Obituary: David Prentice, artist

David Prentice, pictured with his wife Dinah Painter, brought Nash's view of the Malvern Hills to life
David Prentice, pictured with his wife Dinah Painter, brought Nash's view of the Malvern Hills to life
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Born: 4 July, 1936 in Solihull, Warwickshire. Died: 7 May, 2014, in Malvern Wells, Worcestershire, aged 77

David Prentice was the painter who, along with the Second World War artist Paul Nash and like composer Sir Edward Elgar, became inspired by the Malvern Hills in the west of England. He died just four days after the exhibition centred on his Nash-influenced depiction of the Malverns opened in Worcester.

In 1997, in Manchester’s Whitworth Gallery, Prentice happened on two Nash works unknown to him. One, Skylight Landscape, depicted the Malverns as seen through a window. Intrigued, Prentice searched for and succeeding in finding the house from which Nash had created his work. He wrote of his experiences in The Artist magazine that year (1997) that he had brought together “a group of works which have reference to that triangle of Severn Valley landscape between (the house from which Nash had made his painting), the Malvern Hills and Cleeve Hill above Cheltenham, where Nash painted a group of watercolours in the 1940s”.

With Philippa Tinsley, curator of Worcester Art Gallery, Prentice discussed his idea of an exhibition based on Nash. David Prentice knew Paul Nash was unable to fly because of asthma – but by using binoculars had succeeded in his Second World War paintings in creating a visual link across the space between himself and his motif. Nash was at the end of his life – dying in 1946 at just 57 – when he painted the Malverns. Philippa Tinsley said: “David had an understanding of the ailing Nash.”

Thus works such as Prentice’s The Green Hill are sited from an imaginary aerial point, bringing together a melange of colour of land and sky.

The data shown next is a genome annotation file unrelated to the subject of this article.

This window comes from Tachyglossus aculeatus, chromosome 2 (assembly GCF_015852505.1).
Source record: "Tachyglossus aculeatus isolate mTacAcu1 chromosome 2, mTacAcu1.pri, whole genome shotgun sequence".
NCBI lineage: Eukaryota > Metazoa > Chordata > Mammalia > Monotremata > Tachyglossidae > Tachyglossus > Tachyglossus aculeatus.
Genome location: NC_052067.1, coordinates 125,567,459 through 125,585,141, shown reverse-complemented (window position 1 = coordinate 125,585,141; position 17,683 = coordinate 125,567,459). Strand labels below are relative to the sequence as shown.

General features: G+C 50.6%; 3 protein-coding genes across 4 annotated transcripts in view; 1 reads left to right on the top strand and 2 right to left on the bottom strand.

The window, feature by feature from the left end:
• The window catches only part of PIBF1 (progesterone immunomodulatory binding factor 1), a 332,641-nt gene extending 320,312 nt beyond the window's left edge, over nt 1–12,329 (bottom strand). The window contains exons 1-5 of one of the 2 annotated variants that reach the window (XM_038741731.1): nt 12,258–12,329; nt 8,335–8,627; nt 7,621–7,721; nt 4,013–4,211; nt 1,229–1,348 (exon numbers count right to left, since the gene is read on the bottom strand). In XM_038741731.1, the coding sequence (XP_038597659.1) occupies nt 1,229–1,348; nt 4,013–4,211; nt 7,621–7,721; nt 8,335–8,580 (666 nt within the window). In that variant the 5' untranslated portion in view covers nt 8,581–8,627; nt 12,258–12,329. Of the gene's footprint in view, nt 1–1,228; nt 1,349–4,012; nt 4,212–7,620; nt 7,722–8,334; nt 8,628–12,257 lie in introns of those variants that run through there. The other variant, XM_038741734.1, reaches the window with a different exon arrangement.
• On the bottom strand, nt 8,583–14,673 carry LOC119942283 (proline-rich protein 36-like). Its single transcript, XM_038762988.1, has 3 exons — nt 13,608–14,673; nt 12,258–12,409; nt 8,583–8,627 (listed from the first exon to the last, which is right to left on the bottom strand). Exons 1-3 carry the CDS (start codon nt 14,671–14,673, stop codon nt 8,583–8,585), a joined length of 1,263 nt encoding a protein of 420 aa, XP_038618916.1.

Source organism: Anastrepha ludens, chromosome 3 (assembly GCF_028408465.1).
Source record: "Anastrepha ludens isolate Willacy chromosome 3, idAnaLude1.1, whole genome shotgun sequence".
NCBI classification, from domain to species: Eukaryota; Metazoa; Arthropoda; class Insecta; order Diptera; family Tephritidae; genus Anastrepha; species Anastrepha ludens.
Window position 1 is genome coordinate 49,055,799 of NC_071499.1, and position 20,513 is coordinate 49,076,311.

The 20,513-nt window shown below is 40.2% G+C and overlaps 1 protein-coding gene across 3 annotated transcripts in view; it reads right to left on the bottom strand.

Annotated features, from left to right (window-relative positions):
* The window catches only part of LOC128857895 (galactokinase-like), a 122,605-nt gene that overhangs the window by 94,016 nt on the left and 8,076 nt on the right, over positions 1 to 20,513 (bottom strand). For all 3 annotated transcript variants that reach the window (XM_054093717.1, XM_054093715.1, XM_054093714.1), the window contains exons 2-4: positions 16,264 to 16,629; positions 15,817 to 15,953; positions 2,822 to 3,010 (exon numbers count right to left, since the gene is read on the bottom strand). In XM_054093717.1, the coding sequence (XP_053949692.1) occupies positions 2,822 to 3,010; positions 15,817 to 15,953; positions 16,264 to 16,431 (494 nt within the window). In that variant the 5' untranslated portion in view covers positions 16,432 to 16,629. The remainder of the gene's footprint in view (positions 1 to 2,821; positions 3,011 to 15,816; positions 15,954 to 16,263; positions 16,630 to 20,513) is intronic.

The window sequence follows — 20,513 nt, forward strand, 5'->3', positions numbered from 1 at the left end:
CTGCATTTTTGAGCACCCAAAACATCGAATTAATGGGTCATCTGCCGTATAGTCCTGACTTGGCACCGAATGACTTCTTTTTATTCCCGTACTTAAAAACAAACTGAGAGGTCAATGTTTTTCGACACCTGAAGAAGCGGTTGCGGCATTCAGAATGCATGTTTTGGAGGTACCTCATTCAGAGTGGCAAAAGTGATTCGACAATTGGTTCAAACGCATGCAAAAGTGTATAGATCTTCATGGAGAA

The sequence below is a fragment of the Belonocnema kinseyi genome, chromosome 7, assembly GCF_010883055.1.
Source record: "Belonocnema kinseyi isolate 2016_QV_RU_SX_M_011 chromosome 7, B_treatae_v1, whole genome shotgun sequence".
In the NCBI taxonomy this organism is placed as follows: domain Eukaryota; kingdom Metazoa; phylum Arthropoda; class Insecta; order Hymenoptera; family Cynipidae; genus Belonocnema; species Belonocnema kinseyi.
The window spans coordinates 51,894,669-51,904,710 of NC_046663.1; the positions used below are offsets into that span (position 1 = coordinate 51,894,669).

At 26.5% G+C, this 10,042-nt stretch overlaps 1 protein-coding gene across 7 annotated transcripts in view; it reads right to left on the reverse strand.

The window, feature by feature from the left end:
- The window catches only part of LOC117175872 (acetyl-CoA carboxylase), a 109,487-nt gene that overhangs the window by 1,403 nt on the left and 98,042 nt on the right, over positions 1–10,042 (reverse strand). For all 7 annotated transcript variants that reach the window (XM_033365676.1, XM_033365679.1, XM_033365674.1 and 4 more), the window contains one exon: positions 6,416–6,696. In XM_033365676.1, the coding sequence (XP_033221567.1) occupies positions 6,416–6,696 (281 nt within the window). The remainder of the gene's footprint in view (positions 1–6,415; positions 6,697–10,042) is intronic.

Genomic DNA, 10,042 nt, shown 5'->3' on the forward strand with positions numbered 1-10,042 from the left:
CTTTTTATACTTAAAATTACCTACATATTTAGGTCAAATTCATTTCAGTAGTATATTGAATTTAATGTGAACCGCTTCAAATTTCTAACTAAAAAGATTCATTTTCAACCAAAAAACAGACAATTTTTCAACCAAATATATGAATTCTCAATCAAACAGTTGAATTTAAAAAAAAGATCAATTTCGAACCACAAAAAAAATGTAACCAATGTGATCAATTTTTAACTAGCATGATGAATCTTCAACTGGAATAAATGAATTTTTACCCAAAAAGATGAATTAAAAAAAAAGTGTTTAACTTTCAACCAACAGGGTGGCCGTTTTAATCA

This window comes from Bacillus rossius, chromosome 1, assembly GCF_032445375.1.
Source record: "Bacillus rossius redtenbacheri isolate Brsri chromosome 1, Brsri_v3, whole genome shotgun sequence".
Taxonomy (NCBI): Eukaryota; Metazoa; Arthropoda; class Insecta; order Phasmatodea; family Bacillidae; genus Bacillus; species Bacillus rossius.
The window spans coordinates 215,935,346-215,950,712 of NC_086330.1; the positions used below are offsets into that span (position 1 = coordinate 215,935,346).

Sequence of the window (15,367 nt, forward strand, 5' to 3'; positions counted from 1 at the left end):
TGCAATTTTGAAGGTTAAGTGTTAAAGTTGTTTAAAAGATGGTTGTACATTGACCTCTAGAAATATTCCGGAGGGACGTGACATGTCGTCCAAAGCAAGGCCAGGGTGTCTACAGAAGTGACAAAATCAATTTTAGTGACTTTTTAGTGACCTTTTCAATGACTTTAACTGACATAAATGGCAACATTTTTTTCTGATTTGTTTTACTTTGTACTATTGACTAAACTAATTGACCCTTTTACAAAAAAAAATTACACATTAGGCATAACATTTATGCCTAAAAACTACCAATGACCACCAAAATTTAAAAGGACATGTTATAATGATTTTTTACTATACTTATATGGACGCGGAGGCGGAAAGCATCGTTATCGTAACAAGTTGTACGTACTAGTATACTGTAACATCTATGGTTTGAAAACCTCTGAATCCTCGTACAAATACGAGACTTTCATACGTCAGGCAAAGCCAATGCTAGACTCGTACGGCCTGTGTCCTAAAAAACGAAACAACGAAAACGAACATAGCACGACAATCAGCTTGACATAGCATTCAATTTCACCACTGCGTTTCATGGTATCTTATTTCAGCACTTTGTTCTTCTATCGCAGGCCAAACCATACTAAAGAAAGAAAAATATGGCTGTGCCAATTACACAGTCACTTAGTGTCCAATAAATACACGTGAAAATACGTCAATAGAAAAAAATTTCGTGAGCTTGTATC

Born and educated in Birmingham, with National Service in the Royal Artillery, David Prentice studied at Birmingham School of Art, returning there later to teach.

Accomplished in oils and watercolours, he found his oevre in abstract painting, and was just 26 when he held his first solo exhibition at the Royal Birmingham Society of Artists in 1961.

Two years later, during his second one-man show at the same prestigious venue his painting Kate and the Waterlilies was bought by expatriate Scots accountant and art collector Angus Skene for £25. Prentice delivered the work to Skene’s house strapped to the side of his scooter. Over a meal, the two discussed the city’s lack of support for new artists, and the following year, with three other young artists, started the Ikon Gallery in a kiosk off the Bull Ring.

Prentice rarely put down his brushes, and – active almost to the day he died – crammed some 40 solo exhibitions into a busy career.

His exhibitions yielded an international following, and his work features in collections of the V&A, and in Birmingham, Chicago, New York, Oxford and House of Commons, as well as corporate collections such as the Rank Organisation and the Arts Council of Great Britain. He was four times winner of the Sunday Times Watercolour Competition between 1996 and 2007.

He is survived by his wife, the quilt artist and abstract painter Dinah Prentice.